A light wave sent through empty space always oscillates in the same direction. However, certain materials can be used to rotate the direction in which the light is oscillating when placed in a magnetic field. This is known as a 'magneto-optical' effect. After much speculation spanning a long period of time, one variant of this type of effect has now been demonstrated at TU Wien for the first time.
Rather than switching the direction of the light wave continually, special materials called 'topological insulators' do so in quantum steps in clearly defined portions. The extent of these quantum steps depends solely on fundamental physical parameters, such as the fine-structure constant.
It may soon be possible to measure this constant even more accurately using optical techniques than is currently possible via other methods. The latest findings have now been revealed in the open-access journal Nature Communications.
"We have been working on materials that can change the direction of oscillation of light for some time now," explains Prof. Andrei Pimenov from the Institute of Solid State Physics at TU Wien. As a general rule, the effect depends on how thick the material is: the larger the distance to be travelled by the light in the material, the larger the angle of rotation.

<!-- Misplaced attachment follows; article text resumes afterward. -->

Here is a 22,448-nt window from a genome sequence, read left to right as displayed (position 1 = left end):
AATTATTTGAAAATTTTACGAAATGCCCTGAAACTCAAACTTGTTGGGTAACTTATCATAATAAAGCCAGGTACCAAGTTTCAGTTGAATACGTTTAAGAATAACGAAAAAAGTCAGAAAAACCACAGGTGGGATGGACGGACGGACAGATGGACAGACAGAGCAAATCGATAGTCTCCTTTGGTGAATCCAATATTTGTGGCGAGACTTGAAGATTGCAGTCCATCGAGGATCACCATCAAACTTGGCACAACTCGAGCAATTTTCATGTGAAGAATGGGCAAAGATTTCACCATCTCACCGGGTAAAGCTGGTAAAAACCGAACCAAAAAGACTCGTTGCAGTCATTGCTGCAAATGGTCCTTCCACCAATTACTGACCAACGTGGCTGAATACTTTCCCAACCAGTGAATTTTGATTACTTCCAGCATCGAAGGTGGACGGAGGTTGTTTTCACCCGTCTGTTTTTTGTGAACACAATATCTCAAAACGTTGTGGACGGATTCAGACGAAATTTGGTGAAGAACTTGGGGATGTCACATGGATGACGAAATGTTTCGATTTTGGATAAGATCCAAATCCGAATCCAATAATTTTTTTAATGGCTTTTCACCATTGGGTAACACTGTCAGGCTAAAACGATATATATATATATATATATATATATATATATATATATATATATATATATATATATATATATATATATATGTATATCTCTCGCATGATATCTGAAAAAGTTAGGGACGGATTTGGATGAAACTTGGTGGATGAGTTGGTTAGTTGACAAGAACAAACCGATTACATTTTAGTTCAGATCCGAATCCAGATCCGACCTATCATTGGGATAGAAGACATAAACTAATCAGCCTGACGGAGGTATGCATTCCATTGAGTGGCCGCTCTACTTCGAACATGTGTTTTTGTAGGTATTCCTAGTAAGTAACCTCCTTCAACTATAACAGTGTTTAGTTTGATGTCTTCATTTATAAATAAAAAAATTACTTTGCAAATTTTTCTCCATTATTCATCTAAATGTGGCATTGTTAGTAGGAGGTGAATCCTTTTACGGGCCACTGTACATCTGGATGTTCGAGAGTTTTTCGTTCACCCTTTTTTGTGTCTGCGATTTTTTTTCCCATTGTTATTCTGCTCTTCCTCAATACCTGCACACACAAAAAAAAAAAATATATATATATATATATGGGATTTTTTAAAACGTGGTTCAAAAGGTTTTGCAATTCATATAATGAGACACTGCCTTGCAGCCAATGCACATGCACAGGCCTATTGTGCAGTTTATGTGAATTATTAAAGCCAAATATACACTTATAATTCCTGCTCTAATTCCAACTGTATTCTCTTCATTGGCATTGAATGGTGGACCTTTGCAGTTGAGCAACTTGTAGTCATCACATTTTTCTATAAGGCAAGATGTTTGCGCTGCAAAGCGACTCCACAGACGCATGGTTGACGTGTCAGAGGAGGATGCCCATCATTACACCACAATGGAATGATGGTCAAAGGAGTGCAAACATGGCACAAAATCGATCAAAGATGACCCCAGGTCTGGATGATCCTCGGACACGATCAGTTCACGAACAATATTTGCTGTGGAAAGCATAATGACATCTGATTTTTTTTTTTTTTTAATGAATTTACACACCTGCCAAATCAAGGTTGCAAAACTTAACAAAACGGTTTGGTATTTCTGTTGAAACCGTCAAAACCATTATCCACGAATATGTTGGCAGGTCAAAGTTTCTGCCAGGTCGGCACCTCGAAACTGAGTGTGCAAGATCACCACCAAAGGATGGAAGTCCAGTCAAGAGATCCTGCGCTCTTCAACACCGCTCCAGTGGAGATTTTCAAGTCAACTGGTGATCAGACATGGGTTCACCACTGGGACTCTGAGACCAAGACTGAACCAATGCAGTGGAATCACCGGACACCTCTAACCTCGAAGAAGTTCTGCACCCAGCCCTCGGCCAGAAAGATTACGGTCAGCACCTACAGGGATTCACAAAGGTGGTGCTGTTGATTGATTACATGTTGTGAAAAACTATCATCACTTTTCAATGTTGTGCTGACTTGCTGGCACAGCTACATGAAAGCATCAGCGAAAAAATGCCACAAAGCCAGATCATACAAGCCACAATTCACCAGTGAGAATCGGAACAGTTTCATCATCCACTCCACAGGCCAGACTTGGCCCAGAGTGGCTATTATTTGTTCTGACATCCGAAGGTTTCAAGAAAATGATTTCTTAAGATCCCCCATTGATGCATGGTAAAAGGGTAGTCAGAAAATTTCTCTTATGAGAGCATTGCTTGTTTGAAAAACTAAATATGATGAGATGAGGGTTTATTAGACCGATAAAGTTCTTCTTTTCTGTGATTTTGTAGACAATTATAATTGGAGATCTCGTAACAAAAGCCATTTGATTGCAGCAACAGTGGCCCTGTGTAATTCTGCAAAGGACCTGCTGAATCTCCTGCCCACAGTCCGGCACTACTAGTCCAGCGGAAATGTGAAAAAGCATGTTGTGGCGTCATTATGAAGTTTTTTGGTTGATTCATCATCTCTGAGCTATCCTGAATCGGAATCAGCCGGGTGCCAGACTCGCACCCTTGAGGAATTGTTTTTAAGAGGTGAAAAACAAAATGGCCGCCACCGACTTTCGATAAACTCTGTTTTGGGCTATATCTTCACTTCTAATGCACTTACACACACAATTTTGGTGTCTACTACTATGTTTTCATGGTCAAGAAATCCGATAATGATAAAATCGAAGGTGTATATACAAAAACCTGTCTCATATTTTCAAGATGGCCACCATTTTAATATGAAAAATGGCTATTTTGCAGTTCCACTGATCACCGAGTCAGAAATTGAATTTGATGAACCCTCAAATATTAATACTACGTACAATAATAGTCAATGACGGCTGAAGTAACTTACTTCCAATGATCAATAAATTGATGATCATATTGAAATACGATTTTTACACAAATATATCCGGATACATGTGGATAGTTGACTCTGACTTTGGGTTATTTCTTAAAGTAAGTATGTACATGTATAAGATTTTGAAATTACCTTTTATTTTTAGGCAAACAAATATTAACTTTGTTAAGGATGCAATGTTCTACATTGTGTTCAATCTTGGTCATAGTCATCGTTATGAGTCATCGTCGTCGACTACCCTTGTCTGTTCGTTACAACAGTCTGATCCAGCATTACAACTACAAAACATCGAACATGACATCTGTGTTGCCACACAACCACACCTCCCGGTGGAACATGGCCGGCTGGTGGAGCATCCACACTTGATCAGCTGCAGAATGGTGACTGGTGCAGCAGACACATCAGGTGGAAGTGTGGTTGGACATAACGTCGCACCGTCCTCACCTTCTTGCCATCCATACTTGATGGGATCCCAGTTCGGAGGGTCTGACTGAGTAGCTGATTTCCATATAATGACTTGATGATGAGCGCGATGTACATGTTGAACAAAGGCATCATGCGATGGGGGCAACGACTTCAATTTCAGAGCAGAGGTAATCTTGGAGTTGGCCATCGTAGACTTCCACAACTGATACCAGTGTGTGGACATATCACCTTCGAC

However, this is not the case for the materials that Pimenov's team has now investigated more closely with the assistance of a research group from Würzburg. Their focus has been on 'topological insulators', for which the crucial parameter is the surface rather than the thickness.
Insulators on the inside, electricity can usually be conducted very effectively along the surface of a topological insulator. "Even when sending radiation through a topological insulator, the surface is what makes all the difference," says Pimenov. When light propagates in this material, the oscillation direction of the beam is turned by the surface of the material twice – once when it enters and again when it exits.
What is most remarkable here is that this rotation takes place in particular portions, in quantum steps, rather than being continuous. The interval between these points is not determined by the geometry or by properties of the material and is instead defined only by fundamental natural constants.
For example, they can be specified on the basis of the fine-structure constant, which is used to describe the strength of the electromagnetic interaction. This could open up the possibility of measuring natural constants with more precision than has previously been the case and may even lead to new measuring techniques being identified.
The situation is similar for the quantum Hall effect, which is another quantum phenomenon observed in certain materials, in which case a particular variable (here electrical resistance) can rise only by certain amounts.
The quantum Hall effect is currently used for high-precision measurements, with the official standard definition of electrical resistance being based on it. Back in 1985, the Nobel Prize in Physics was awarded for the discovery of the quantum Hall effect.
Topological materials have also already been the subject of a Nobel Prize victory – this time in 2016. It is expected that these latest results will also make it possible for materials with special topological characteristics (in this case topological insulators) to be used for specific technical applications.